By Michael E. Gouge
Eddie Plam’s childhood playground doesn’t look too different from his current workplace, a brightly lit room filled with airhead BMWs and his proud father watching from nearby.
“My dad was a BMW dealer from 1985 to 2008, so essentially I grew up in a BMW shop,” said the 32-year-old California native. “I grew up around these old bikes. I remember taking them apart out of the crates and playing with the crates with my brother. I’ve always had a love for these motorcycles.”
Plam and his father, William, operate Wunderlich America, the sole North American importer of Wunderlich parts and accessories for BMW motorcycles. They also run Boxer2Valve.com, which supplies parts for older, carbureted airhead Beemers. Plam Werks is their service and restoration shop where Eddie and his team do everything from simple oil changes to full concours-quality restorations to custom café/bobber builds.
“Watching my old man’s love for these old bikes, I got kind of into it,” he said. “We bought a bunch of /5s and we bought a 1981 R80 G/S, which is the one that’s in the showroom. Me and my dad restored that bike together in his garage. We would sell Wunderlich parts all day and come back to his house and work on old bikes. That’s when I really fell in love with these old things.”
After decades in California, the Plams relocated Wunderlich America to Hendersonville, N.C., a couple of years ago. Their new, larger facility houses the three branches of their parts and service companies. The new location also offers other advantages for the motorcycle-loving family.
“Riding the Blue Ridge is beautiful,” Eddie said. “Just the mountains. It’s unreal. There are a lot of good roads in California, but I think the roads here are much better quality, well maintained and beautiful. There are so many different places to ride. You can go to Tennessee, go to Virginia. We’re in such a cool area. It’s beautiful here. One of the best things I like about our area is the weather, too. It doesn’t get super cold. It doesn’t really get scorching hot. It’s like that year-round.”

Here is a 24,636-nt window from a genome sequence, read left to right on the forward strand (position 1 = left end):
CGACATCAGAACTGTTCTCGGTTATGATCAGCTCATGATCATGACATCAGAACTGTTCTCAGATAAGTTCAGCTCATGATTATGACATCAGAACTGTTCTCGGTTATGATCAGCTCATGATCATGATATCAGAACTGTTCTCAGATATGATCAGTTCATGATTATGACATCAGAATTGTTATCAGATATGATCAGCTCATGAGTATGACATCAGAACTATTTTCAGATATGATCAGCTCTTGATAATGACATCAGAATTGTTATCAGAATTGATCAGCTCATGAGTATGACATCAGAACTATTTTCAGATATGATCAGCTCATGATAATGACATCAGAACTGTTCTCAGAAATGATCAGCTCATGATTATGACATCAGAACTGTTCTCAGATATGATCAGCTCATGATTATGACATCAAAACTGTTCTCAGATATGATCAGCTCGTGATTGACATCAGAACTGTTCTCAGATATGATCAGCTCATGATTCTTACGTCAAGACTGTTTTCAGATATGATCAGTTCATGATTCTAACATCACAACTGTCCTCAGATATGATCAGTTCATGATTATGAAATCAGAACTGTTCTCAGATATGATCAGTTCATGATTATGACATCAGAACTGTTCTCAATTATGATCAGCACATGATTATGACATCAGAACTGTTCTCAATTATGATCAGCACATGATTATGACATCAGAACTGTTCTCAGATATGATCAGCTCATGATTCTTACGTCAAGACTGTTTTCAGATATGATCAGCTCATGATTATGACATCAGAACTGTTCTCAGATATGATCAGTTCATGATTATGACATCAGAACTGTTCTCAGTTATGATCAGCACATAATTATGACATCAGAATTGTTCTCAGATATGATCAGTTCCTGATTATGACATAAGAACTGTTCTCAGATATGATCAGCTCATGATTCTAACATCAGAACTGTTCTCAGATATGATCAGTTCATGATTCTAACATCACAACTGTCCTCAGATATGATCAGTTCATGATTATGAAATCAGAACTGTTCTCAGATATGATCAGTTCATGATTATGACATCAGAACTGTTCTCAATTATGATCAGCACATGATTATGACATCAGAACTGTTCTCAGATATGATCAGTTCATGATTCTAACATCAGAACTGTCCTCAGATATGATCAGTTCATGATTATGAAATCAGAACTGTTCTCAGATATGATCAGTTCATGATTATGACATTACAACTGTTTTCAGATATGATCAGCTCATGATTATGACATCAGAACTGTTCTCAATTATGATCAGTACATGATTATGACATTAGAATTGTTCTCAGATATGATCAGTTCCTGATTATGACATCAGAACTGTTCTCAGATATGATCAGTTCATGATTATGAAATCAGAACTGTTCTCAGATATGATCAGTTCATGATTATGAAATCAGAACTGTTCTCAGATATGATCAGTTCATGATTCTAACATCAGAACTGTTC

The Blue Ridge Mountains also offer a bit of adventure riding for the BMW enthusiast, who spent years riding in the Sierra Nevada Mountains.
“I’m a GS guy. I’ve been to Baja, Mexico, on a liquid-cooled GS. I’ve actually had to come back in a pick-up truck because I cracked my rim in the middle of nowhere about 50 miles before the border in Tecate. I did a lot of the GS Giants rides with our Wunderlich dealers. I was always down to ride, but now I have three children,” he says with a shrug most riders of a certain age will recognize. “I still ride. I love just throwing everything you need on your bike and going camping on my GS. It’s so fun”
He doesn’t limit himself exclusively to adventure riding. Life here in Western North Carolina offers him opportunities to join vintage riders, cruisers and others who enjoy the sport. He divides his riding time between an R 1200 GS and a R Nine T, truly giving him the best of “Land or Street.”